The very same day I listened to a BBC Woman’s Hour instalment where psychologists at London’s Portman Clinic spoke about helping clients “manage their gender non-conformity” (as if gender were a 401k or stock option plan) and described transgender conversions as a “social phenomenon.” This fact was also confirmed by the trans person interviewed who referred to this current economy of transgender identity as a “trend.” The show focussed on the increase of females, mostly lesbian, who come to the clinic seeking gender reassignment as “transgender men.” The concern by these psychologists as to why lesbians form the majority of the clients seeking gender reassignment in the course of the last year removed any consideration of female subjectivity entirely, with one of the psychologists stating that subjectivity is essentially a matter of commodity and choice where the male body is “readily available to [these females] as one of the options” for living in the world adding: “We do need to consider whether there are some ways in which being male and having a male body is particularly attractive in… the beginning of the twenty-first century…if there are ways in which social landscape shapes and influences how people feel….” Of course these psychologists do not question why lesbians form the predominant client base at their clinic, leaving gender as part of a larger neoliberal machinery which repackages reactionary ideas to make them hip and palatable to liberals, reimagining freedom as an unlimited consumer choice with gender being the latest on this frontier of individual “freedom.”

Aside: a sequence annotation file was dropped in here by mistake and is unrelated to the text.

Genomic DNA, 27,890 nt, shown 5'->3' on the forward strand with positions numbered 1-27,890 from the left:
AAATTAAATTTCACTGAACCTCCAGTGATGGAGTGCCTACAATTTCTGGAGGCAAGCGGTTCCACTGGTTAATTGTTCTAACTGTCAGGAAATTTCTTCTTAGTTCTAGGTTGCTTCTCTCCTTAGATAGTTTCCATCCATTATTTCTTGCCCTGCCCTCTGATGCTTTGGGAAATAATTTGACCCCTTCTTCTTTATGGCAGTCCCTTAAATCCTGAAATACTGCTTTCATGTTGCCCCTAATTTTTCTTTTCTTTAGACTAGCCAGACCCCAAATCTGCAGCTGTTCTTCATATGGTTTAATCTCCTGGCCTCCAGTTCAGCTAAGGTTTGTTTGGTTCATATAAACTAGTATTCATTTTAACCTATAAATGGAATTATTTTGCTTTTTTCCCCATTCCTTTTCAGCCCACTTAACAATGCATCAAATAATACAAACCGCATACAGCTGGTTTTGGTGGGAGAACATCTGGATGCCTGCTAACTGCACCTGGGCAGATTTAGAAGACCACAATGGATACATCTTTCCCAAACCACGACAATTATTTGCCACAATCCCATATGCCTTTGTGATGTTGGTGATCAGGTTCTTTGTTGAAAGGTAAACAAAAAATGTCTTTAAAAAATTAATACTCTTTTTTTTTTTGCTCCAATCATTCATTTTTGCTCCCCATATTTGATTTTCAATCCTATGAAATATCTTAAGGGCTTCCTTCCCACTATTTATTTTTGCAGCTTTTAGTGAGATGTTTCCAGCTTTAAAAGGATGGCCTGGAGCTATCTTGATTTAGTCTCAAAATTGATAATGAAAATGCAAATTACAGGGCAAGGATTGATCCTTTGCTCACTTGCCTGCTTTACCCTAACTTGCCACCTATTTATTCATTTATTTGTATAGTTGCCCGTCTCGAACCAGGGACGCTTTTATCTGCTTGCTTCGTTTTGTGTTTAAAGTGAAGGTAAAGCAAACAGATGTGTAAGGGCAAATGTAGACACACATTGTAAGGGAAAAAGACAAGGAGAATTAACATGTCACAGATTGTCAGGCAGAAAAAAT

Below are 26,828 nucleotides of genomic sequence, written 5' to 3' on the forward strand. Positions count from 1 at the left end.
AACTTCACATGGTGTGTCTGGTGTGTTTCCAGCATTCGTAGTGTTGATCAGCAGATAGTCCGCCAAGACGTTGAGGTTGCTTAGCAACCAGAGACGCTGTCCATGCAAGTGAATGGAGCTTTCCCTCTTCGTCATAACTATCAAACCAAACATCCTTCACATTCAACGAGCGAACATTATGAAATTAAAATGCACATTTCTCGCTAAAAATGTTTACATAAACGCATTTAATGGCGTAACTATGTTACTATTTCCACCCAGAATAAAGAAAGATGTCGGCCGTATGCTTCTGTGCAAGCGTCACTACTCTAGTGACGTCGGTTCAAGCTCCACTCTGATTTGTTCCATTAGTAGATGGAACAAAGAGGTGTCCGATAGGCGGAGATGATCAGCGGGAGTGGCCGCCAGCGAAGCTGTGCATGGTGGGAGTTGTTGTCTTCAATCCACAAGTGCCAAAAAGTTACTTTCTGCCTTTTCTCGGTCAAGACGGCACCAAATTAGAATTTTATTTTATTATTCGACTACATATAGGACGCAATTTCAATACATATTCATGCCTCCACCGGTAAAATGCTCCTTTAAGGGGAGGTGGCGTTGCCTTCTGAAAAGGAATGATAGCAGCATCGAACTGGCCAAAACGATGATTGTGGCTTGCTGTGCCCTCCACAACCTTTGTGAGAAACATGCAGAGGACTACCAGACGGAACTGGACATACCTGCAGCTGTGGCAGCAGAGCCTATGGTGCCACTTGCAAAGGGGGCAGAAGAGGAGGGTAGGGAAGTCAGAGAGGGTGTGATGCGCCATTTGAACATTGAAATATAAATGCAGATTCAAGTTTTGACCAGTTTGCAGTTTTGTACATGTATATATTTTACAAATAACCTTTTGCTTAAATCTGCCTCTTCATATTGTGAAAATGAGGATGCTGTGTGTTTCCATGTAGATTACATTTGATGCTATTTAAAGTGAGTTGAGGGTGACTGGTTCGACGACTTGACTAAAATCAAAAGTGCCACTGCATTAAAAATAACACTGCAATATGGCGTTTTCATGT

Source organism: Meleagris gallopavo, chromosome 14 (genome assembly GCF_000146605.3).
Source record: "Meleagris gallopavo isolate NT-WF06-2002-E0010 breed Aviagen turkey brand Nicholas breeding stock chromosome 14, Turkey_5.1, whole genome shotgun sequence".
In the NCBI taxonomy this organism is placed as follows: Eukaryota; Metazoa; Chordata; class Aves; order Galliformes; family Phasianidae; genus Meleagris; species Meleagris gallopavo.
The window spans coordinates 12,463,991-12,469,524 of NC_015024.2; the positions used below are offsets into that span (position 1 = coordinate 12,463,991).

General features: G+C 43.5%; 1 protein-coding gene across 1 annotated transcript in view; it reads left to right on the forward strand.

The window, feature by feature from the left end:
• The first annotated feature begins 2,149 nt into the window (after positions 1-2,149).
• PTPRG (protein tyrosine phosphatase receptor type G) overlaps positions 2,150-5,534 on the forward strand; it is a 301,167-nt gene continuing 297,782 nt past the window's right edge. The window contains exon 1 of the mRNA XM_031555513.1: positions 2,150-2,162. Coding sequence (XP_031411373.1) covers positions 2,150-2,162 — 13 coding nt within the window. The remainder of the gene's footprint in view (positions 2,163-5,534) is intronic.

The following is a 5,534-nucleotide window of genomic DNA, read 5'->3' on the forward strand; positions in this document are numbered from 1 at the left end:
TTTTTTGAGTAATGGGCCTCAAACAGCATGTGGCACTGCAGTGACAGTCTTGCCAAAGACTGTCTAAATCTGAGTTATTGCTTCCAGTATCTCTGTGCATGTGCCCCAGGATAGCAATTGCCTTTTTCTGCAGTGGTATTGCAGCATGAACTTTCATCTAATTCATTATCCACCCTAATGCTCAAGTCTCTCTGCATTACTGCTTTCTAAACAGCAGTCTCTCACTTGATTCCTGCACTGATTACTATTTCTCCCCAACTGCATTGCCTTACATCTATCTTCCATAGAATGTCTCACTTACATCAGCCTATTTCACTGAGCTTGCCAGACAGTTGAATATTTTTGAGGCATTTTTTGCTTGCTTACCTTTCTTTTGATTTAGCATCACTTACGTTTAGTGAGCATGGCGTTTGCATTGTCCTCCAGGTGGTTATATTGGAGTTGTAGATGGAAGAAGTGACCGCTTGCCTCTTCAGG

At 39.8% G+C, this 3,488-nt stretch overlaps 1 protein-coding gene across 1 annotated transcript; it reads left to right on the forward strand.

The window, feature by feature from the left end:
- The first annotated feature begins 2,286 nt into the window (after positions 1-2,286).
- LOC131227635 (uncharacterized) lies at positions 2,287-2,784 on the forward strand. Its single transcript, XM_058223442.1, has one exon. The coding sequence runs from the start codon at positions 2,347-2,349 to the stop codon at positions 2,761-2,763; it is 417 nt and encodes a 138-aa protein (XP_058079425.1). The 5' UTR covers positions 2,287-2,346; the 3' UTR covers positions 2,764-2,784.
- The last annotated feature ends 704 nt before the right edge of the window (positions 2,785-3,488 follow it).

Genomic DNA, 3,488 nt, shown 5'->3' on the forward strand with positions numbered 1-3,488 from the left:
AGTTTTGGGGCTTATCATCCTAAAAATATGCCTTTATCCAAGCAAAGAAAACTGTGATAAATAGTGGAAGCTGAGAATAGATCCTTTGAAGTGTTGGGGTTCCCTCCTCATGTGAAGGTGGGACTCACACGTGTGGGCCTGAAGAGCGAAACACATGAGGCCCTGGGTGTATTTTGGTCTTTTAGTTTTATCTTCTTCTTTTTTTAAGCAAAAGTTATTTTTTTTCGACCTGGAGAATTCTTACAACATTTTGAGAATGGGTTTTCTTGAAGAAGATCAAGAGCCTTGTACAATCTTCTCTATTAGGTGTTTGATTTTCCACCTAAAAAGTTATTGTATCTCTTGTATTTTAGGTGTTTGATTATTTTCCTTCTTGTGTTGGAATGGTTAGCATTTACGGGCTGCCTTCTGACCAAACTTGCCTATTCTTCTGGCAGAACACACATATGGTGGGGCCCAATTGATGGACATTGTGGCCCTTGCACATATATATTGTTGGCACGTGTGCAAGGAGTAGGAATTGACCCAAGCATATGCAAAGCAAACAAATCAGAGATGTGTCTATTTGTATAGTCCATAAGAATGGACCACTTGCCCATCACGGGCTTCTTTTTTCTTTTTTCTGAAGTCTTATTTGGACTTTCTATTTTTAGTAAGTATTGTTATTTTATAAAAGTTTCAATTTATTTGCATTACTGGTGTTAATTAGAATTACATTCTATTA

And earlier in the week there was the infamous expunction of female subjectivity, also executed through the grammatical erasure of “women” with “non-males” by a representative for Green Party Women (thank you very much). Throughout the Twittersphere reactions to this terminology ranged from those condemning this referent as outrageously sexist to others who used this as a “teaching moment” to educate women about how sexist they are, with one “genius,” Mihangel apYrs, who noted that males occupy most rescue jobs, underscoring that female models earn more than male models. (It is no small coincidence, of course, that female models generally have ectomorphic, male-typical physiques.) Most daunting was the explanation from Green Party Women which states that: “Green Party Women…are happy with terms such as ‘non-males’ to be used to describe women, including transgender women, and non-binary people as a collective term. This is to avoid further marginalising certain groups of women, particularly those who have been excluded from women’s movements for far too long.” If we are to take this explanation at face value, then not only are women’s lives an inconvenient reminder to others that females actually exist, but the mere naming of women acts as an exclusionary mechanism for those males who feel that a politics singularly focussed on women’s oppression should, after all, be about them. Like the characters in my daughters’ books, the factory default to all political enunciation — even when it is supposed to be about females — must necessarily focus on the persistence and desires of males.